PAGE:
Primary Generalized Epilepsy

Reduced cellular discharge and chemical release in reticulothalamic pathways promote IID generation during NREM in primary generalized epilepsies (e.g., Gloor and Testa, 1974; Gloor, 1979; Steriade et al., 1993), probably by en hancing the thalamocortical EEG synchronization patterns with which spike-wave and polyspike-wave complexes are associated. Synchronized sleep transients such as sleep spindles and possibly even delta waves are contingent on sequenced hyperpolarizing GABAergic input from the thalamic reticular nucleus to the thalamocortical relay cells (e.g., McCormick, 1992; Steriade et al, 1993; Steriade, 1994). Increased GABA release from thalamic and cortical neurons is considered critical to generation of slow components of these IlDs (e.g., Gloor and Fariello, 1988; von Krosigk et al, 1993).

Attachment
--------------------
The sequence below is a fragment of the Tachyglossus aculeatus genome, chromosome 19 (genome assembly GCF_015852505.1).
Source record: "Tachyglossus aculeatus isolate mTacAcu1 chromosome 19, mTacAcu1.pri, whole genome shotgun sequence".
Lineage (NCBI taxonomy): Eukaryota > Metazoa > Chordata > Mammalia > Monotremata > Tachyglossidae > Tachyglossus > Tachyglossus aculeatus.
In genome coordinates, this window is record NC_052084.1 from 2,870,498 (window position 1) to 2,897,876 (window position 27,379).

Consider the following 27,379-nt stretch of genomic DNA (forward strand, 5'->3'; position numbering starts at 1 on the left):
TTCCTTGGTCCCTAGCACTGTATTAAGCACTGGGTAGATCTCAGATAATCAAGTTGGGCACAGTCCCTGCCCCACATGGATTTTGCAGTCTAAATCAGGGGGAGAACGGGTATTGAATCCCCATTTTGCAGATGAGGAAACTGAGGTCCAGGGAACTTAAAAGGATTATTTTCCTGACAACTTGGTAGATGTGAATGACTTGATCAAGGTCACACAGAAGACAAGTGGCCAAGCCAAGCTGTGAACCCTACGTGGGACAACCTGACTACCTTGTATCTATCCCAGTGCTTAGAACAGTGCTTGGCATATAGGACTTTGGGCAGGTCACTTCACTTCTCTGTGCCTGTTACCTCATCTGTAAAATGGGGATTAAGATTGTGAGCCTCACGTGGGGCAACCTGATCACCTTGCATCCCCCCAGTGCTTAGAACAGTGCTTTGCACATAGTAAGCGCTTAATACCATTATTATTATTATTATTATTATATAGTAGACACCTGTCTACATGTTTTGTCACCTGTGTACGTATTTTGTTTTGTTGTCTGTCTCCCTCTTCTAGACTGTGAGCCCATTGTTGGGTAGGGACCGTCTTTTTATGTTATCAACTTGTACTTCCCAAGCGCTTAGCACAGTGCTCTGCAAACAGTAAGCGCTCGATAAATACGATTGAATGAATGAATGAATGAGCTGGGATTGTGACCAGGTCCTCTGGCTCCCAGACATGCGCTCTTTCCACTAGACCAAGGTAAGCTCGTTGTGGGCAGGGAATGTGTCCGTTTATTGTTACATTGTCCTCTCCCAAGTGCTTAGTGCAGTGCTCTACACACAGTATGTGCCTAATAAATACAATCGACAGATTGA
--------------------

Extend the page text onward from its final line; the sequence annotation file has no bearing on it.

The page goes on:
The peak in GABA release that occurs during NREM, although promoting IlDs, seems to discourage clinically evident seizures such as generalized myoclonic and tonic-clonic convulsions. The moderate levels of reticular activation, chemical release, and synchronous thalamocortical discharge patterns during drowsiness are conducive to generalized epileptic EEG discharge propagation with clinical accompaniment (e.g., Gloor and Testa, 1974). In contrast to NREM and drowsiness, extreme activation of ascending brain stem afferents, particularly cholinergic cells, occurs during alert waking and REM sleep (e.g., Jones, 1994; Siegel, 1994), abolishes GABA-mediated synchronous thalamocortical discharge oscillations (Steriade, 1994), and is thought to suppress both ictal and interictal events in PGE (e.g., Guberman and Gloor, 1982; Shouse et al, 1989).

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